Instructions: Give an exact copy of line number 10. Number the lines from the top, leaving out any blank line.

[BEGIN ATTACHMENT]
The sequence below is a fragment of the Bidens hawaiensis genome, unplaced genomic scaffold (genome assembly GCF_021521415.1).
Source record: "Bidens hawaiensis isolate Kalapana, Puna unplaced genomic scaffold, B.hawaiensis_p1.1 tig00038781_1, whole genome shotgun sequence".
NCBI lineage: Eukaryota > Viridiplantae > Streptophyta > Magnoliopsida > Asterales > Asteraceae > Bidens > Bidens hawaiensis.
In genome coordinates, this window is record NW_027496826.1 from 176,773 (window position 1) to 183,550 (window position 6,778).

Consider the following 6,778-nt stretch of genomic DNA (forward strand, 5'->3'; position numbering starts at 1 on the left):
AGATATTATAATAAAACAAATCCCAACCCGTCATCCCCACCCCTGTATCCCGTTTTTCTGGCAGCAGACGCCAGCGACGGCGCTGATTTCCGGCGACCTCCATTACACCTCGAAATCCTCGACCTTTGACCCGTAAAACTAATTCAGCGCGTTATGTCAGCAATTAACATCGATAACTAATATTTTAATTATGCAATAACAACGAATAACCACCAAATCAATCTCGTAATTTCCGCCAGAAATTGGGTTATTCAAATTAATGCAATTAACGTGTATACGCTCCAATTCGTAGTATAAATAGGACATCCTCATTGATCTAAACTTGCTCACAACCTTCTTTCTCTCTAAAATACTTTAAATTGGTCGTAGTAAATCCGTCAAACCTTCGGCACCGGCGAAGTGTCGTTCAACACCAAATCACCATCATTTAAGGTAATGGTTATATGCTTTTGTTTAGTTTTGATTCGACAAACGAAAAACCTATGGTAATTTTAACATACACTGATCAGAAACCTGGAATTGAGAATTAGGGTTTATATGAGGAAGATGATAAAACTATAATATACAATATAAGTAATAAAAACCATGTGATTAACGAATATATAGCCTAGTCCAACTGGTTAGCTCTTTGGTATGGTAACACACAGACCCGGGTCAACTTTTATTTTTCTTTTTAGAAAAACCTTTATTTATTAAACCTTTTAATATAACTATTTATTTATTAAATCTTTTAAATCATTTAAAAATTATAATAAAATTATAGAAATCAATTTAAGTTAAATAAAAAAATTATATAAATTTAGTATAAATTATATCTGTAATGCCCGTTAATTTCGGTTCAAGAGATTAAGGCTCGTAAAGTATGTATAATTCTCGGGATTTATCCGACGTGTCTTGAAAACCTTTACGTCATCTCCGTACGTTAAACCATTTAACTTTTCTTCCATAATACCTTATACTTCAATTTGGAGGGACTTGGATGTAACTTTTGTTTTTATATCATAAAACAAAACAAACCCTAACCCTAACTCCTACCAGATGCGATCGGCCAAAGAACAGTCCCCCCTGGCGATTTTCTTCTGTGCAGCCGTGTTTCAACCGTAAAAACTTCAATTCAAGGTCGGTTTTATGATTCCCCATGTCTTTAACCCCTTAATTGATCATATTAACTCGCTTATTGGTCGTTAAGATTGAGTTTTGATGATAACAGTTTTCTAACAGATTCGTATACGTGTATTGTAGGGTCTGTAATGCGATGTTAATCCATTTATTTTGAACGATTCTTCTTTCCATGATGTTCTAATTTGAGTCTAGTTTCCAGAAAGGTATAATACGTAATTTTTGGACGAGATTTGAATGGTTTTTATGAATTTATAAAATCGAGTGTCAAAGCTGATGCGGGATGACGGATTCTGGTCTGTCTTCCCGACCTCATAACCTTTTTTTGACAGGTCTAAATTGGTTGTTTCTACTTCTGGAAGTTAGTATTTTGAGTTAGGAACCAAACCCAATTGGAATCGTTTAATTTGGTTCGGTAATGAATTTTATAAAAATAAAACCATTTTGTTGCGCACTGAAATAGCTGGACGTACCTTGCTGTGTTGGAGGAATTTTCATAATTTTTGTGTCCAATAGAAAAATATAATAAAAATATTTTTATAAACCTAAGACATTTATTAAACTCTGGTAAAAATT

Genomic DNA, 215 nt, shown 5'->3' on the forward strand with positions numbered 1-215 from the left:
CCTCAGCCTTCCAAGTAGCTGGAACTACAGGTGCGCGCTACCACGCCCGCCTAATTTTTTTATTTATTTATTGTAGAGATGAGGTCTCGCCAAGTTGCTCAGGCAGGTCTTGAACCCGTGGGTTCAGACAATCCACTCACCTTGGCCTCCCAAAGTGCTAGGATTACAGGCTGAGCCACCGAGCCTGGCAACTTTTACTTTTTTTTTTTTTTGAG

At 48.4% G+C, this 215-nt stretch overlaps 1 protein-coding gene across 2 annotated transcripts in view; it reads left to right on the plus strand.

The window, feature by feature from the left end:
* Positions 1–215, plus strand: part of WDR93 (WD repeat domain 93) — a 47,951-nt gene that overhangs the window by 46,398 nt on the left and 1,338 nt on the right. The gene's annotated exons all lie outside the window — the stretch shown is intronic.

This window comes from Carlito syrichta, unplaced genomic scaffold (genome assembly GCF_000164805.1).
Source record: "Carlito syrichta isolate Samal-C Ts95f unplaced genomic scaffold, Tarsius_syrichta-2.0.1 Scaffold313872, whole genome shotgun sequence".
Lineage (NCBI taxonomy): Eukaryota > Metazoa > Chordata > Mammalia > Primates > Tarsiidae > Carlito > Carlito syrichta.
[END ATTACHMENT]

The window, feature by feature from the left end: